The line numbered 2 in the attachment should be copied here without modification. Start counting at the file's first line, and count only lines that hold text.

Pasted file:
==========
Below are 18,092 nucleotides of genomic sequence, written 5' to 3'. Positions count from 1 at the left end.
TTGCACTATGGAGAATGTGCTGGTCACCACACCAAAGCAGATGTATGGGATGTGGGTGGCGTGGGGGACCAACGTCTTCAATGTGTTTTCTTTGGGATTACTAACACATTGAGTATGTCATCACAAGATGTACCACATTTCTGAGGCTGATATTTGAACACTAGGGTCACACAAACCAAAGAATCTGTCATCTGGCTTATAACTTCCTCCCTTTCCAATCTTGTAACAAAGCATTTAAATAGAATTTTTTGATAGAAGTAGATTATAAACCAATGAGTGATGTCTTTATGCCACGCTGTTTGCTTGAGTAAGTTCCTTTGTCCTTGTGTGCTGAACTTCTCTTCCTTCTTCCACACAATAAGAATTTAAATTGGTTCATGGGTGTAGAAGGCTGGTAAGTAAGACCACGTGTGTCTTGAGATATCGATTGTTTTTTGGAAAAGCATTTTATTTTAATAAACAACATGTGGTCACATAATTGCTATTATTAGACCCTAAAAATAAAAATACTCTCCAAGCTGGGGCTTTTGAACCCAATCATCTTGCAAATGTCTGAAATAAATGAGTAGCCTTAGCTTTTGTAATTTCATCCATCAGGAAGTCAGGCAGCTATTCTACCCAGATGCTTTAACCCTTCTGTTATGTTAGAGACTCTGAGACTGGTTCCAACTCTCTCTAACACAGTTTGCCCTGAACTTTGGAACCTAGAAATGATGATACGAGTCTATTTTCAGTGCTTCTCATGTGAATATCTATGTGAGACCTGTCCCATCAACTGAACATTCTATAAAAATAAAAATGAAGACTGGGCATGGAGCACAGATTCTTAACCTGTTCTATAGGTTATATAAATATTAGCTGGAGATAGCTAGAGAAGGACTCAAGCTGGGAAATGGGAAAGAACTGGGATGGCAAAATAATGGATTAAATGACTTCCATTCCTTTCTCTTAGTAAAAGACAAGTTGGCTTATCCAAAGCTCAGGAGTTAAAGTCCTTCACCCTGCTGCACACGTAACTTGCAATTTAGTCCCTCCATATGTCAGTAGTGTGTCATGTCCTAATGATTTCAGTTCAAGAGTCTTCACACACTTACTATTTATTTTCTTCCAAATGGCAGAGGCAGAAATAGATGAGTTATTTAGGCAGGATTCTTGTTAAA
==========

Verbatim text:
TTGCACTATGGAGAATGTGCTGGTCACCACACCAAAGCAGATGTATGGGATGTGGGTGGCGTGGGGGACCAACGTCTTCAATGTGTTTTCTTTGGGATTACTAACACATTGAGTATGTCATCACAAGATGTACCACATTTCTGAGGCTGATATTTGAACACTAGGGTCACACAAACCAAAGAATCTGTCATCTGGCTTATAACTTCCTCCCTTTCCAATCTTGTAACAAAGCATTTAAATAGAATTTTTTGATAGAAGTAGATTATAAACCAATGAGTGATGTCTTTATGCCACGCTGTTTGCTTGAGTAAGTTCCTTTGTCCTTGTGTGCTGAACTTCTCTTCCTTCTTCCACACAATAAGAATTTAAATTGGTTCATGGGTGTAGAAGGCTGGTAAGTAAGACCACGTGTGTCTTGAGATATCGATTGTTTTTTGGAAAAGCATTTTATTTTAATAAACAACATGTGGTCACATAATTGCTATTATTAGACCCTAAAAATAAAAATACTCTCCAAGCTGGGGCTTTTGAACCCAATCATCTTGCAAATGTCTGAAATAAATGAGTAGCCTTAGCTTTTGTAATTTCATCCATCAGGAAGTCAGGCAGCTATTCTACCCAGATGCTTTAACCCTTCTGTTATGTTAGAGACTCTGAGACTGGTTCCAACTCTCTCTAACACAGTTTGCCCTGAACTTTGGAACCTAGAAATGATGATACGAGTCTATTTTCAGTGCTTCTCATGTGAATATCTATGTGAGACCTGTCCCATCAACTGAACATTCTATAAAAATAAAAATGAAGACTGGGCATGGAGCACAGATTCTTAACCTGTTCTATAGGTTATATAAATATTAGCTGGAGATAGCTAGAGAAGGACTCAAGCTGGGAAATGGGAAAGAACTGGGATGGCAAAATAATGGATTAAATGACTTCCATTCCTTTCTCTTAGTAAAAGACAAGTTGGCTTATCCAAAGCTCAGGAGTTAAAGTCCTTCACCCTGCTGCACACGTAACTTGCAATTTAGTCCCTCCATATGTCAGTAGTGTGTCATGTCCTAATGATTTCAGTTCAAGAGTCTTCACACACTTACTATTTATTTTCTTCCAAATGGCAGAGGCAGAAATAGATGAGTTATTTAGGCAGGATTCTTGTTAAA